Roget tried to rattle the bars of his cell, feeling ridiculous. He felt even more ridiculous when they failed to rattle. "Anderson! Anderson, I know you're out there!"

"Lucky guess," Anderson remarked, appearing from around a corner. "Of course, your luck's always been good. That, and favouritism, got you far. This far. But no farther."

Roget narrowed his eyes. "You're in a giving mood today. Take an emotional laxative, did we?"

Anderson smiled warmly. Teddy never smiles. Certainly not warmly. "I've locked up plenty of traitors in my time, kid, but it usually hurts to see them go. It's always the bright, promising ones who fuck up. But not today! Today's more of a two birds, one stone kind of thing."

Roget shook his head. "You sundowning, Teddy?"

Anderson laughed; Roget hadn't heard that sound since he was a child. "Old age on your mind? Worried about Grandma Gilly? I guess that explains your deal with The Factory."

Roget blinked. "What factory? THE Factory?"

"Cut the act. The Director's getting on in years, and it's been hard on you. People have done worse things for their loved ones than selling anomalies. What did they promise you for the password? The fountain of youth? The cure to all diseases?" Anderson tutted. "Stupid kid. Should've let her live out her life on her own terms." The older man grasped the bars and rattled them, effortlessly. "Now her grandson's in the brig, and after the internal investigation she'll probably never get her precious Site back. Just wait'll they see what she's been up to in the basement!"

Roget's stomach was in free-fall. "Who's the Director right now, Teddy?"

Anderson's smile grew, but never reached his eyes. "I am. And it's time I moved into my office."


Director Shirley Gillespie sipped from her cardboard cup of coffee and watched the young couple squirm. There were four of them in the golf cart, an MTF agent making up the difference. Two more carts followed, a convoy wending its way towards Mount Salviano.

"What do they think Dr. Roget did?" Amelia asked.

"Something stupid," Gillespie answered. "Which is on-brand, but he's innocent."

"So, we're here to clear his name?"

"No, not directly. We're here to unravel a conspiracy, and possibly kill an underground monster." Gillespie took another, more reluctant sip. "The conspiracy's a definite, the monster's only likely."

Amelia frowned. "You're bringing janitors to a monster fight?"

Gillespie grimaced at her coffee. "I make do with what I have. Alpha-9 is busy, but you two have your uses. I hear you're quite the problem solver, and you…" She nodded at the grey figure in the rear-view mirror, which was glowering at Phil as it always did.

"Of course," Amelia muttered.

Phil nodded weakly. "That's what the email was. I'm being drafted by Alpha-9. Oh, god, I'm gonna die." He said this very calmly.

Gillespie peered at the desaturated slit monster with an anatomist's interest. "Only you can hear it," she murmured. "And it follows you around, reflection to reflection, never looking at anyone else. That kind of loyalty is hard to find."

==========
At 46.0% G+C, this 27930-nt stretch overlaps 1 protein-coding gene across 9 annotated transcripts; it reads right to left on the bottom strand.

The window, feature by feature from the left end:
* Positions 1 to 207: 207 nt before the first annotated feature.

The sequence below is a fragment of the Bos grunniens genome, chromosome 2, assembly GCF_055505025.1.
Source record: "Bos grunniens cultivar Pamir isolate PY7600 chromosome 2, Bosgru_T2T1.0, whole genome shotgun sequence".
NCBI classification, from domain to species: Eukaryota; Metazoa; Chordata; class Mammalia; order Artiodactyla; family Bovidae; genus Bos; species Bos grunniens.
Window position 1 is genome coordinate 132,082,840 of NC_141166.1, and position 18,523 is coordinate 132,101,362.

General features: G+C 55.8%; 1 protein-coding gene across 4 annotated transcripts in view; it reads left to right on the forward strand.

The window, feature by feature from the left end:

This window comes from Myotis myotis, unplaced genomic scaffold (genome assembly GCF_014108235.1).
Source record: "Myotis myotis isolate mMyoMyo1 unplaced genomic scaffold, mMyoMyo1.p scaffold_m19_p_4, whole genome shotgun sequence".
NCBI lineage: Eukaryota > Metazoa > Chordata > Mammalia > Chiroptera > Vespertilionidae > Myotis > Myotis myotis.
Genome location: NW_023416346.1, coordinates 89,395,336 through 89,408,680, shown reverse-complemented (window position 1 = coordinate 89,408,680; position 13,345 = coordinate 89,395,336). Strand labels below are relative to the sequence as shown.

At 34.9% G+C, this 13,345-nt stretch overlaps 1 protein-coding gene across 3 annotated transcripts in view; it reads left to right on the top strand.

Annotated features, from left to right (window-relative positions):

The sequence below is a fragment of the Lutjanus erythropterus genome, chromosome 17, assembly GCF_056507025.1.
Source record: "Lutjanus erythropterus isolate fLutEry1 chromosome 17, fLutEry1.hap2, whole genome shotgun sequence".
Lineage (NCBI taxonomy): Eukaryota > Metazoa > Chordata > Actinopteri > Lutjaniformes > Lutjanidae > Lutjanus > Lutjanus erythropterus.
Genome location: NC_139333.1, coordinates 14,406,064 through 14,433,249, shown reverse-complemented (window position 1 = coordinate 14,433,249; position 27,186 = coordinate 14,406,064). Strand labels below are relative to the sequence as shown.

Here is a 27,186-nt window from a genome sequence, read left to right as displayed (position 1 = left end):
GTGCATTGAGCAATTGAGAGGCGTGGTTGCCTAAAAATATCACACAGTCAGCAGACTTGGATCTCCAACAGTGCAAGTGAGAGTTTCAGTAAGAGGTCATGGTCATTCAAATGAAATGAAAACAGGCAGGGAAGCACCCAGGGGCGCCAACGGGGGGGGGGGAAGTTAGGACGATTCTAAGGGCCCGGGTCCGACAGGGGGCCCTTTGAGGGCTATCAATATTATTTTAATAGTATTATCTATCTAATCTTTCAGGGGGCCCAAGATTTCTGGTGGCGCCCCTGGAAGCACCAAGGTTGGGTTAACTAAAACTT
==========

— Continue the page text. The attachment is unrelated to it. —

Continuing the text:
Amelia put an arm around Phil's shoulders as they approached a massive cleft in the mountain.

"I mean, Doug also curses me out twenty-four seven," said Phil. "But what're you gonna do."

"Exploit it," said Gillespie, and she didn't say anything further.


"…what am I looking at?" Amelia half-whispered.

"A gateway to hell on Earth," Gillespie half-whispered back. She shuddered with pleasure. "Ooooh."

If ever a door had looked hellish, it was this one. It was vast, sleek, shiny, gold-trimmed and jet black, in an ornate frame of ebony wood set deep into the interior cave wall. MTF agents were tracing lines and symbols on the surrounding rock with white chalk.

"We're going to hell today?" Phil swallowed.

Gillespie glanced at the foreman, who nodded.

"He's nodding yes?" Phil asked. "Yes, we are going to hell today?"

"Open it up," Gillespie ordered.

The foreman knelt down and linked two lines together with a single piece of chalk, and the designs flashed bright red. Then green. Then black.

I've never seen black flash before, Amelia thought, and then the door slammed open.

Gillespie clapped. "Bonus points for that. Alright, back in the carts, and I'll explain."




"This is a terrible idea," Theodore Anderson declared.

"That's only part of what I like about it," Gillespie retorted, hobbling through the cave system and pointing at the banks of monitors and lab equipment. "The unbridled potential is the main thing."

Anderson looked up at the inky blackness, where he knew the cavern ceiling and the foundations of Site-77 had to be. "How long have you known this place was here?"

"Not long." An anonymous technician handed Gillespie a clipboard, and she glanced over the contents. "A bit like finding a hundred dollar bill under the couch cushions, isn't it?"

"A bit like finding a dead rat." Anderson flicked on his flashlight and peered into the distance; the cave was seemingly endless, so vast that their voices didn't even echo. The air was still, as if anticipating something. "What've we found so far?"

"Oh, the usual." Gillespie handed the clipboard back to the technician. "Guns that fire human teeth. Flamethrowers that use your blood as napalm. We've only just begun to map the place, but we've already been set on by carnivorous bats and suicide bombers."

Anderson looked back at her, concerned. "Suicide bombers?"

"They look like little kids. Until you see their eyes."

He shuddered, shutting off the flashlight. "So, more Mussolini crap." The province of L'Aquila had been one big production plant for arms and materiel before the Second World War, when it became something much worse. The Germans and Italians had spent millions of marks and lira on occult experiments in remote villages, and caves just like this one.

"That's the working theory." Gillespie watched as the techs set up a series of fluorescent lamps, and the researchers began setting down rows of glassware on stainless steel tables. "I can't wait to see what other goodies are down here."

Hello, Theodore.